Voting technology: Will the chads still hang?
New law gives states billions to upgrade their systems, but critics say fancy tools are only half the battle.
Two years after the Florida election fiasco of 2000, nationwide reform of America's voting mechanics has only just begun.
Yesterday, President Bush signed legislation that authorizes $3.86 billion to replace antiquated and mistake-prone voting systems and implement new federal standards. The plan calls for changes to be in place by 2006.
But the danger, say observers of reform, is that it focuses too heavily on technology and not enough on the human element of voting finding and training dedicated poll workers and educating voters.
"Any legislation that directly or indirectly equates election reform with new voting machines risks missing the mark," reports the Washington-based Election Reform Information Project.
A handful of states that have already implemented changes discovered this the hard way during fall primaries. In Florida's two largest counties, insufficiently trained poll workers and some who didn't show up at all spoiled the debut of state-of-the-art touch-screen voting machines and produced massive, embarrassing delays.
Touch-screen machines also baffled some poll workers in Montgomery County, Md., in the Sept. 10 primary, and communications glitches delayed reporting of final results until 2 a.m. Since then, the county has retrained poll workers and installed computer modems to speed reporting of returns.
County Board of Elections Director Margaret Jurgensen says she's "on track" to line up the 4,000 poll workers she needs for Tuesday and has been holding training sessions almost daily. She's also still recruiting bilingual poll workers to help with the county's burgeoning Hispanic population.
THERE'S no doubt that elections can look messy in America both before reform and after. In Michigan, which hasn't started reforms yet, a confusing ballot design led to the invalidation of about 10 percent of primary ballots this year. And with many tight races that could determine control of the House, Senate, and statehouses, cries of election fraud and unfair practices are already ringing out nationwide.
Bogus absentee ballots have turned up in South Dakota. Arkansas Democrats are charging Republicans with "bullying tactics" to keep African-Americans away from the polls, though GOP officials deny the charge. Both parties are recruiting lawyers to monitor polling places in anticipation of disputes. By election night, the United States could look like 50 Floridas.
But both experts and those in the trenches of conducting elections come back to a key theme: that citizens need to be energized to help run elections.
"As our poll-worker community gets older, we need to make sure we're reaching out to younger populations, not just to engage in civic participation but also to work at the polls," says Rashad Robinson, field director for the Center for Voting and Democracy in Takoma Park, Md. Indeed, Kentucky, West Virginia, and the District of Columbia have new rules allowing older teenagers to work in polling places.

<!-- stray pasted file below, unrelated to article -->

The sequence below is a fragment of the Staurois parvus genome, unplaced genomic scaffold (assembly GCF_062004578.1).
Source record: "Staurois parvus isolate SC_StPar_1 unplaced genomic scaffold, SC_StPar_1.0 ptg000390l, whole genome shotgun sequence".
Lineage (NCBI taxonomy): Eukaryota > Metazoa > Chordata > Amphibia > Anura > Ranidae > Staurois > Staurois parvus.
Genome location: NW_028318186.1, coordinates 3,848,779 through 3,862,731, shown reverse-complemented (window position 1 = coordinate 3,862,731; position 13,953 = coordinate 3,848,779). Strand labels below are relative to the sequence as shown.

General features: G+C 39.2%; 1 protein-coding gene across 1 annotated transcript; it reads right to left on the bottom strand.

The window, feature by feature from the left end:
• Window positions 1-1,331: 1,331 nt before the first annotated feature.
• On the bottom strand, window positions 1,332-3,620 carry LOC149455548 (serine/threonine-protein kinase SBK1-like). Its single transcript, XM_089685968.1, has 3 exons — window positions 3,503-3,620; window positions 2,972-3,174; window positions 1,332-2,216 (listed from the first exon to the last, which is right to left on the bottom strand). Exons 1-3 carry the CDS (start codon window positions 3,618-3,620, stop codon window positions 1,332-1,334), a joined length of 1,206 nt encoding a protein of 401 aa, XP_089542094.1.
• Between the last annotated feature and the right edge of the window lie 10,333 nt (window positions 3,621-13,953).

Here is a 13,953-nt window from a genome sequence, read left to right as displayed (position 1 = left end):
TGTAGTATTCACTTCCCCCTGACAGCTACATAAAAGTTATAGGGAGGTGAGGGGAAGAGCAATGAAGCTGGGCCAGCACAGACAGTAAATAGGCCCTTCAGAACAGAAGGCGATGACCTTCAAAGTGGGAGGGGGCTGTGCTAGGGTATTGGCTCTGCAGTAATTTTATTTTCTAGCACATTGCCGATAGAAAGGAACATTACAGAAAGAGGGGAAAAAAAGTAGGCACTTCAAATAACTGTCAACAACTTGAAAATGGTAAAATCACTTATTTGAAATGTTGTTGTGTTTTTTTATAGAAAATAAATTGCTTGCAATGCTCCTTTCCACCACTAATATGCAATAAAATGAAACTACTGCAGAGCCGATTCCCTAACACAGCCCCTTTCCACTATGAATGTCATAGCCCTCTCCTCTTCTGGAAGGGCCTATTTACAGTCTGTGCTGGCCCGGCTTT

Yet the bulk of the reform to come will center on technology and most states have been waiting for federal money to foot most of the bill. The new Help America Vote Act calls for the federal government to pay 95 percent of the cost, with 5 percent coming from the states. (So far, though, there is no money; Congress has not yet passed an appropriation.)
In addition to providing block grants to the states for upgrading voting equipment and improving election administration and training of poll workers, the law calls on states to:
Allow for "provisional voting," beginning with the 2004 presidential election. This allows people whose names are not on registration lists to vote anyway; the vote counts if the registration can be verified later.
By 2004, require people registering to vote to provide a driver's license number or the last four digits of a Social Security number. If a person has neither, a number will be assigned. The goal is to prevent fraud.
Establish state-wide, computerized voter registration databases by 2006. This will make it easier to confirm if someone is on the voter rolls.
Allow "second chance voting" by 2006. Voters will be allowed to check for errors and redo their ballots.
Provide at least one handicapped- accessible voting machine per precinct by 2006.
Define a "legal" vote clarifying, for instance, the fate of the hanging chad for each type of voting machine by 2006.
One of the largest sticking points on the legislation was the issue of voter identification. To critics, the requirement flew in the face of the American tradition of allowing people to vote without showing ID, in the name of encouraging participation. There is concern centered in the Hispanic community that identification requirements will depress Latino turnout, especially among naturalized citizens, who may lack credentials.
"Some new citizens may not have proof of citizenship," says Angelo Ancheta, legal director of the Civil Rights Project at Harvard University. "After 9/11 we're seeing immigration used to address security concerns, and some immigrants are having trouble getting a driver's license."